MS Is a Lot, But It's Not Always 'It'

I recently had to make a trip, much to my chagrin, to our local hospital's emergency room. Actually, 2 trips. No wonder MS takes over. Some people give it way too much power. It doesn't deserve it.

An accident while transitioning from the car to my wheelchair

After a road trip with my children, we returned home only for my legs to give out while transitioning from the car to my wheelchair. (You can read more about that ordeal in my article My Bust A Move Went Bust Awry). At any rate, hoping my lower limb pain would subside as the night passed, I didn't go to the ER. However, the pain in one foot afforded me no sleep, no rest. I could bear no weight on my foot, so the ambulance was called. I explained to them exactly what had happened and the situation at hand - noting that I have MS when they asked the customary 'are there any health issues' question - and off we went.

Explaining my situation to the nurse

Upon arrival to the hospital, the ambulance advised the staff why I was there and noted that I have a history of MS. Of course, when the triage nurse asked me, I explained I'd been on a road trip the previous day and my legs, already compromised due to MS, were cramped and weakened, so I fell transitioning to my wheelchair, hurting my left foot badly. There was no relief overnight so I'd come in to have it looked at. Everything was documented and I was left to await the doctor for evaluation.

A doctor came to examine my injury

She came - compassion hovering about her like a moth to a streetlight. She asked what happened. I told her. She looked at my feet, asked if they were always so swollen to which I replied 'yes,' but that the left foot, the injured foot, was extra swollen and I couldn't stand on it post-fall. She covered my feet back up and told me that she understood I had MS which I confirmed. She asked me things like when I was diagnosed, what stage and then told me her cousin was also in a progressive stage.

She blamed the fall on an MS exacerbation!

And then, and I would not make this up, she told me that she had ordered X-rays but also an MRI of the head and neck because she believed it was the MS and that I was having an exacerbation. She wanted to admit me for a round of steroids! Huh?? I told her that I was not having an exacerbation and reiterated why I fell. Not that MS is NOT the culprit to my mobility already being challenged, but this is not an exacerbation. She glared at me with thoughts of "you're in denial" in her eyes and told me we'd "see what happens". This is what happened:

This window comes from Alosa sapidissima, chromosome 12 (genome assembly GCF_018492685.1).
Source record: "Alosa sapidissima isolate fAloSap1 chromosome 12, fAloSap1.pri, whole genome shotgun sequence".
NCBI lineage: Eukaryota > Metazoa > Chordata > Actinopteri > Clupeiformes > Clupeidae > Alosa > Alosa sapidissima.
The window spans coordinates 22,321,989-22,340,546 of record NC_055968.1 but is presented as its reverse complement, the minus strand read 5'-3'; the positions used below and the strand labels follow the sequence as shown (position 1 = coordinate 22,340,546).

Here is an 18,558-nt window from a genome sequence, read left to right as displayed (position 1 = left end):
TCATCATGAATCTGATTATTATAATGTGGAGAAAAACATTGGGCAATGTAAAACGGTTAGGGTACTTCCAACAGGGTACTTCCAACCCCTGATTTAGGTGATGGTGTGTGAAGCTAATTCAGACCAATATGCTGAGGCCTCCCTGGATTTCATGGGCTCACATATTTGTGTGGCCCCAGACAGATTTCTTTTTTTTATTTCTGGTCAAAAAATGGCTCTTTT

I was discharged with an incorrect diagnosis

With no evidence of an exacerbation, she discharged me with three statements:

  1. I can't make you stay
  2. Nothing is broken because it's just bruised
  3. You'll just have to let it heal

Returning to the ER and seeing a doctor who listened

Only the first statement was correct. With absolutely no complaints nor even mild relief from 'the bruise' after a week, I returned in unbearable pain. A much more thorough and, more importantly, willing to actually listen ER doctor discovered that it was in fact a fracture of my fifth metatarsal bone in my left foot and, as I write this, I am admitted to a physical acute rehabilitation facility.

MS is not always the culprit

My point is this: the fact that one has MS doesn't have to be the main suspect in order to investigate other answers to our complaints. Don't give MS that much power. It can complicate other health issues, it can be a lot... but it doesn't always have to be 'it'.

#Chroniclesofdoctorswho...

#...takeforgranteddontknoworarejustlazy

By providing your email address, you are agreeing to our privacy policy. We never sell or share your email address.

More on this topic

This article represents the opinions, thoughts, and experiences of the author; none of this content has been paid for by any advertiser. The MultipleSclerosis.net team does not recommend or endorse any products or treatments discussed herein. Learn more about how we maintain editorial integrity here.

Join the conversation

or create an account to comment.